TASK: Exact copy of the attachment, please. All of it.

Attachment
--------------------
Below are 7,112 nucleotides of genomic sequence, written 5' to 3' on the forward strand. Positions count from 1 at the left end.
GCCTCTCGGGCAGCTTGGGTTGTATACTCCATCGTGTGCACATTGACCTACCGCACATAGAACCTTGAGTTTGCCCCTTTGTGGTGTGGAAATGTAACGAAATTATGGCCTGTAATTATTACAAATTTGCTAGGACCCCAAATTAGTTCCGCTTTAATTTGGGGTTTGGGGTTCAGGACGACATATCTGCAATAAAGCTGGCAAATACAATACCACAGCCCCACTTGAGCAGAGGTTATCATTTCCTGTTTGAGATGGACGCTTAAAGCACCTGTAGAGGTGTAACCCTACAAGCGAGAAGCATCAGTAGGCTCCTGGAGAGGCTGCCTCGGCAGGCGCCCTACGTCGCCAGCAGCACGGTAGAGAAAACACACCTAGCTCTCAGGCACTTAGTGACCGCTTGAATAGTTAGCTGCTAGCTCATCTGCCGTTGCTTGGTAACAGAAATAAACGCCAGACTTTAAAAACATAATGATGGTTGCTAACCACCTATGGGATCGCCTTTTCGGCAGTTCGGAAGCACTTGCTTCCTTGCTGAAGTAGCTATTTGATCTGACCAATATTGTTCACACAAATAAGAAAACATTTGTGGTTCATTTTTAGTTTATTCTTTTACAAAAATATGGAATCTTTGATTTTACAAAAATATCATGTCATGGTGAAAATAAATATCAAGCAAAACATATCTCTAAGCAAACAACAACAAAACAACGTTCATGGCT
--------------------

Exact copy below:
Below are 7,112 nucleotides of genomic sequence, written 5' to 3' on the forward strand. Positions count from 1 at the left end.
GCCTCTCGGGCAGCTTGGGTTGTATACTCCATCGTGTGCACATTGACCTACCGCACATAGAACCTTGAGTTTGCCCCTTTGTGGTGTGGAAATGTAACGAAATTATGGCCTGTAATTATTACAAATTTGCTAGGACCCCAAATTAGTTCCGCTTTAATTTGGGGTTTGGGGTTCAGGACGACATATCTGCAATAAAGCTGGCAAATACAATACCACAGCCCCACTTGAGCAGAGGTTATCATTTCCTGTTTGAGATGGACGCTTAAAGCACCTGTAGAGGTGTAACCCTACAAGCGAGAAGCATCAGTAGGCTCCTGGAGAGGCTGCCTCGGCAGGCGCCCTACGTCGCCAGCAGCACGGTAGAGAAAACACACCTAGCTCTCAGGCACTTAGTGACCGCTTGAATAGTTAGCTGCTAGCTCATCTGCCGTTGCTTGGTAACAGAAATAAACGCCAGACTTTAAAAACATAATGATGGTTGCTAACCACCTATGGGATCGCCTTTTCGGCAGTTCGGAAGCACTTGCTTCCTTGCTGAAGTAGCTATTTGATCTGACCAATATTGTTCACACAAATAAGAAAACATTTGTGGTTCATTTTTAGTTTATTCTTTTACAAAAATATGGAATCTTTGATTTTACAAAAATATCATGTCATGGTGAAAATAAATATCAAGCAAAACATATCTCTAAGCAAACAACAACAAAACAACGTTCATGGCT